The purpose of the Church is to assist individuals on their path to eternal life through repentance and obedience to Christ's teachings. Yet members are at various stages in their spiritual journey and have differing degrees of commitment. Ideally, church members are to be active participants in their local congregations, attend the temple regularly, pay a full tithing, and obey other gospel laws. The number of individuals who pay tithing and attend the temple regularly is a subset of those who attend their local congregation regularly. The number of members who attend their local congregation regularly is a subset of those who identify themselves as members of the Church. Although some committed members may face genuine difficulty in attending church, it would be difficult to claim that an individual is a committed member or attends church regularly unless he identifies the LDS Church as his faith of preference. Even regular church attendance, paying a full tithing, and temple attendance do not guarantee salvation, as other elements of obedience to scriptural teachings are difficult to measure, as well as individuals' sincerity and intentions. The Lord declared that until the Second Coming, there will be "foolish virgins among the wise" among the members of the Church.
Attempting to define an "active member" is difficult because the term is interpreted in different ways. Both laymen and social science researchers tend to consider an active member of a religion to be someone who attends church services regularly, usually weekly. Individuals who attend irregularly are considered to be semi-active members, whereas individuals who do not attend church services at all are designated as inactive or non-participating members.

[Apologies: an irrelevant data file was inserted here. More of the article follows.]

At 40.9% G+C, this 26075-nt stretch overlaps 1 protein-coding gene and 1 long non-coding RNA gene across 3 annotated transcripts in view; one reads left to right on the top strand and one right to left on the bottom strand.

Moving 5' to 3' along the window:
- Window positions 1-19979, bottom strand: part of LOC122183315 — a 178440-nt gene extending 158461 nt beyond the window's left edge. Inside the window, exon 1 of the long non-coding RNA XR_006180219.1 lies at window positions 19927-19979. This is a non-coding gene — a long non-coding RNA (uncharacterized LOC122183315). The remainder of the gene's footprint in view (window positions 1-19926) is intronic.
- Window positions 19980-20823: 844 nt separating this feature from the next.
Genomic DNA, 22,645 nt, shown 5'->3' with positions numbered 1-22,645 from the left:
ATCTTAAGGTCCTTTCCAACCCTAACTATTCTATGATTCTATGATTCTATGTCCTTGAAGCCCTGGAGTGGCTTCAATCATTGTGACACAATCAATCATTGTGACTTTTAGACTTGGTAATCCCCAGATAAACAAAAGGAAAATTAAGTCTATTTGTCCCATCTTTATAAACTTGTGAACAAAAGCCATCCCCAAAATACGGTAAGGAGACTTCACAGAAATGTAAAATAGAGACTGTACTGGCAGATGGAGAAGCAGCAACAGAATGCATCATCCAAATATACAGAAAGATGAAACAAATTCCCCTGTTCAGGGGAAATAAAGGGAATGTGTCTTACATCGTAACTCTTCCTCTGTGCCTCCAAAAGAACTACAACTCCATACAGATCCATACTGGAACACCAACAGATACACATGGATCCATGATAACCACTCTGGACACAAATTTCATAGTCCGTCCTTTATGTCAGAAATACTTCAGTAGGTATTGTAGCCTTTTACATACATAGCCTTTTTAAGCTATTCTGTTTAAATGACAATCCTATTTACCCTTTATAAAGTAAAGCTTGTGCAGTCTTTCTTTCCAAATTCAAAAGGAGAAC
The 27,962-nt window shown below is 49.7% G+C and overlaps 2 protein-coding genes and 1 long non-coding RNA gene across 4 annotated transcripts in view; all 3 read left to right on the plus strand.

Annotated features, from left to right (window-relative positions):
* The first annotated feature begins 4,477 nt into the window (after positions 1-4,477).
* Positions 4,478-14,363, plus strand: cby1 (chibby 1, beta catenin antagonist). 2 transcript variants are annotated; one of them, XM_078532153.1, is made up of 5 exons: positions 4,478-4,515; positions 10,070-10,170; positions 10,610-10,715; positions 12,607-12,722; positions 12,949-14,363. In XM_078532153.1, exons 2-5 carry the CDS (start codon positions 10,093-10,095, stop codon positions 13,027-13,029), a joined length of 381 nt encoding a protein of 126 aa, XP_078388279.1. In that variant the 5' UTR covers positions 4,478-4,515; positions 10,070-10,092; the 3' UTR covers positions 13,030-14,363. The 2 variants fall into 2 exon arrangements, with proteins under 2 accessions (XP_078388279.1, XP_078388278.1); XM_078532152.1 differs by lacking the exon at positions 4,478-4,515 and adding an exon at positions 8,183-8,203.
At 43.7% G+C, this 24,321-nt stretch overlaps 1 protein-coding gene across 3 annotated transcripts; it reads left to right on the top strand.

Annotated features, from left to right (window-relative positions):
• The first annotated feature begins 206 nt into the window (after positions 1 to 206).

Church attendance is perhaps the most often cited indicator of member of activity, with the number of individuals in attendance being divided by congregational membership. In both lay parlance and in sociologic research, a member activity rate is generally considered to be roughly synonymous with the percentage of members attending church services on an average week. If a longer period is intended, this period is generally specified (i.e. 3% of Russians attend an Orthodox church weekly, but 7% attend at least once a month).
However, the LDS Church defines activity very differently. Due to concerns of offending non-participating members by labeling them as inactive, the term "inactive" has disappeared from official dialogue. Those who attend church at least once a quarter are "active," and those who do not attend at all are termed "less active." In official terminology, no member is inactive. Such euphemisms thus complicate the discussion of member activity.
The official LDS definition of an "active member" is one who has attended at least one sacrament meeting in the past three months. A Salt Lake Tribune article quoting Elder Merrill Bateman states:
"... He agreed the LDS Church's worldwide membership, reported at 12 million, includes many who no longer consider themselves Mormon, but he disagreed with researchers who estimated active Mormons equal only 4 million. Bateman said that number doesn't count those in undeveloped countries who find it difficult to attend sacrament meetings. 'So you might have in the neighborhood of ... 4 [million] and 5 million members attending church at any given time, but those who are active would be more than that.'"
As Elder Bateman observed, "those in undeveloped countries who find it difficult to attend sacrament meetings" are still considered by the Church to be "active" members. Regular church attendance is not part of the official church definition of member activity. This generous definition includes many who attend only occasionally. In sociologic terms, such individuals are usually described as "adherents," or those who those who identify a belief but do not necessarily attend or participate regularly.